Compact Digital Camera (CDC) versus Digital SLR
When taking photos of dogs, you need to consider which type of camera you're going to use. The digital photography world has two main types of cameras: small, affordable, point-and-shoot type compact digital cameras (CDCs) and larger, somewhat pricier single-lens reflex (digital SLR) cameras.
In today’s market, the price of a CDC ranges anywhere from $100 to $500 depending on its features, whereas the price of a digital SLR starts at about $400 to $500 for a prosumer-level (the level between amateur and professional) camera and goes up to thousands of dollars for a professional camera.
The technologies these two types of cameras use are vastly different, resulting in varying degrees of quality and flexibility:
Compact digital cameras: These are the everyday, carry-in-your-pocket cameras that you probably already own. They usually have built-in zoom lenses that you can’t change out and small pop-up flashes for low-light situations.
CDCs are great for toting around because of their compact size and ease of use, but their small stature also means that they sport a small sensor — the piece of technology that actually captures your photo! The smaller sensor translates into inferior image quality when compared to the larger sensors of digital SLRs.
CDCs offer a substantial amount of automatic modes (like portrait, landscape, night scene, and so on) so the user doesn’t have to think too much about how to get the shot. Unfortunately, all those bells and whistles can sometimes be detrimental if you don’t know how to work around them.
Most CDCs also offer some manual exposure options, but they’re often buried within the camera’s menu, making them a pain to quickly access. If you’re not really interested in learning the ins and outs of photography and you want to simply pick up a camera and start shooting right away, a CDC may be right for you.
You can absolutely take great photos of your dog; you just won’t have as much flexibility as a digital SLR user.
Digital SLR cameras: Single-lens reflex cameras sport a much larger sensor than CDCs, resulting in superior image quality overall. They offer more flexibility and manual control over your images, with multiple controls actually built into the camera body itself.
Instead of having to sift through the camera’s menu to change your aperture or shutter speed, you simply spin a wheel or press the button that controls your exposure. Digital SLRs also afford you the ability to work with different types of lenses and external flashes so you’re not stuck with one range of view or bound to using a pop-up flash.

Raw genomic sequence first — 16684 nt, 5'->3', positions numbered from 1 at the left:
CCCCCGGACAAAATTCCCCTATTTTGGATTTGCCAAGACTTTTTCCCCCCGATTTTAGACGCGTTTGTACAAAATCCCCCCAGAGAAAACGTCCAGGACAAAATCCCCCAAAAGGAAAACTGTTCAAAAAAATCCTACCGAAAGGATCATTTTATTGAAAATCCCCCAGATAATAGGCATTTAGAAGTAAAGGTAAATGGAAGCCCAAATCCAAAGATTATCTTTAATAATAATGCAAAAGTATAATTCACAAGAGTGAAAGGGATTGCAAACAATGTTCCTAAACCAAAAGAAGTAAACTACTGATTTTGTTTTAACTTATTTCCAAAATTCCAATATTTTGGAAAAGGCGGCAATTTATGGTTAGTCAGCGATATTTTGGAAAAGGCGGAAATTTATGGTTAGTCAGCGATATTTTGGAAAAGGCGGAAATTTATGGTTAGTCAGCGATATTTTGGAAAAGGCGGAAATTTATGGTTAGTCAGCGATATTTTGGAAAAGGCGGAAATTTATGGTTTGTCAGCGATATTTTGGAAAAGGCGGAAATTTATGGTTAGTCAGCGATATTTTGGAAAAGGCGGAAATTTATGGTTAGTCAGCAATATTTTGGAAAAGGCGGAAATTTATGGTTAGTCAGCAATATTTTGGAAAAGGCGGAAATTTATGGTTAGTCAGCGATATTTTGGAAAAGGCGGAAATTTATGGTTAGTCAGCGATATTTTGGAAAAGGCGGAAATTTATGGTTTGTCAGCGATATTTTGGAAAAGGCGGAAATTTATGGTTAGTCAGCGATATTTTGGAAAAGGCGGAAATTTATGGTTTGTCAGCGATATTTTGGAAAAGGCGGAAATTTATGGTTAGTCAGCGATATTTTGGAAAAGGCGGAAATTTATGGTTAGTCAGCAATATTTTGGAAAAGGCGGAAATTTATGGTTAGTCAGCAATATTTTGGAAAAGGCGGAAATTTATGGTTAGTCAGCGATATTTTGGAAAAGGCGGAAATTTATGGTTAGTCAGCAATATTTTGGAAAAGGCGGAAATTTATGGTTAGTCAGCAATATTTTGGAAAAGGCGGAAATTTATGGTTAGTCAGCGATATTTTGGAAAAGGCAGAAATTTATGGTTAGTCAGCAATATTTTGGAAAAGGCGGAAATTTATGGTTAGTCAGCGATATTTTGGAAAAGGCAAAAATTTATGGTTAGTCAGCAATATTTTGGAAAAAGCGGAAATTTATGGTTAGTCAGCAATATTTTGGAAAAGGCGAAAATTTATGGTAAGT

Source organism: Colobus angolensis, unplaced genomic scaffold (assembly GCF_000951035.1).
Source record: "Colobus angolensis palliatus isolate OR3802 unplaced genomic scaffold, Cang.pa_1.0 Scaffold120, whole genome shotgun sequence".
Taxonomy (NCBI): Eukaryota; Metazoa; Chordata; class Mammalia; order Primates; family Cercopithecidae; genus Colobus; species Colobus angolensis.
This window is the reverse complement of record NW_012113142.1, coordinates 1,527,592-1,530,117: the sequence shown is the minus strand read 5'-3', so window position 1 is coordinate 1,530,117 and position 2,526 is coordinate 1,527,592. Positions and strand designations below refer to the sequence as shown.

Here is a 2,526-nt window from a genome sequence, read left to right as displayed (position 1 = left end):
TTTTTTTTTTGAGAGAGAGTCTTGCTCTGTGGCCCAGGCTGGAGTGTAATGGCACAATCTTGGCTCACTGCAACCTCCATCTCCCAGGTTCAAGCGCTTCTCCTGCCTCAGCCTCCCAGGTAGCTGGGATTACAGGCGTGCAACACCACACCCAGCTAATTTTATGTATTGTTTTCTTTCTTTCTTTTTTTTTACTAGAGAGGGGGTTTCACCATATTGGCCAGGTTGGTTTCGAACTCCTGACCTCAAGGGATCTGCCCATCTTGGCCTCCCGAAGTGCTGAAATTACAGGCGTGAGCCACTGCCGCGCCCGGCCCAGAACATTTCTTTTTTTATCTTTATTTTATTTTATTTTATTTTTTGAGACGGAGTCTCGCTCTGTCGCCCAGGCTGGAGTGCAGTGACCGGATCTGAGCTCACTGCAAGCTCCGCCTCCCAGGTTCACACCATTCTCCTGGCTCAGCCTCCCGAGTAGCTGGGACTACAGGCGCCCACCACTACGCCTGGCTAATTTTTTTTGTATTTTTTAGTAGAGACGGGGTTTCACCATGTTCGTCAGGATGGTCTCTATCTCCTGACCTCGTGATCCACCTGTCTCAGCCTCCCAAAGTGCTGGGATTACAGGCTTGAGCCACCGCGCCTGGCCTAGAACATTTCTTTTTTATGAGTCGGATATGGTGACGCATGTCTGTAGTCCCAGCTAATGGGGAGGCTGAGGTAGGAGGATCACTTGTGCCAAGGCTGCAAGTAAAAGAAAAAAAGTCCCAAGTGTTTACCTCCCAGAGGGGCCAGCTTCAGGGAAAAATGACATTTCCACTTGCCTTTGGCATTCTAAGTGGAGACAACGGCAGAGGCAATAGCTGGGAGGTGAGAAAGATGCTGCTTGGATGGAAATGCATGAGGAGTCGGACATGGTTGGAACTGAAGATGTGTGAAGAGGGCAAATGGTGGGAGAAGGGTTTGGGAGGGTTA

They do come with a higher price tag, but if you’re serious about getting the best images possible of your dog, a digital SLR is the way to go. Entry-level digital SLRs still come with many auto functions as well, so don’t feel like you need to be a photography pro to pick up one of these.
You can always start with auto settings and ease into the manual controls as you become more familiar with them!
One last feature to note about digital SLRs is their ability to shoot using the RAW file format. If you’re looking for perfection and planning on postprocessing your photos, RAW should be your file format of choice. Seriously, once you try it, you may even feel like you’re cheating — it’s that good!
If you’re deciding between a CDC and a digital SLR, don’t get too caught up in the race for megapixels. A digital photo is made up of millions of tiny pixels, and every camera has a different amount translated into a megapixel number prominently marked on the side of the camera.
Although the megapixel number was an important factor when digital cameras first came out, any camera you buy today is going to have more than enough megapixels for the job at hand, so try not to worry too much about it.
Some of the most affordable CDCs on the market today boast upwards of 12 megapixels, but a digital SLR always beats out a CDC when it comes to image quality, simply because its sensor is so much bigger — even if the digital SLR only has a specification of 10 megapixels!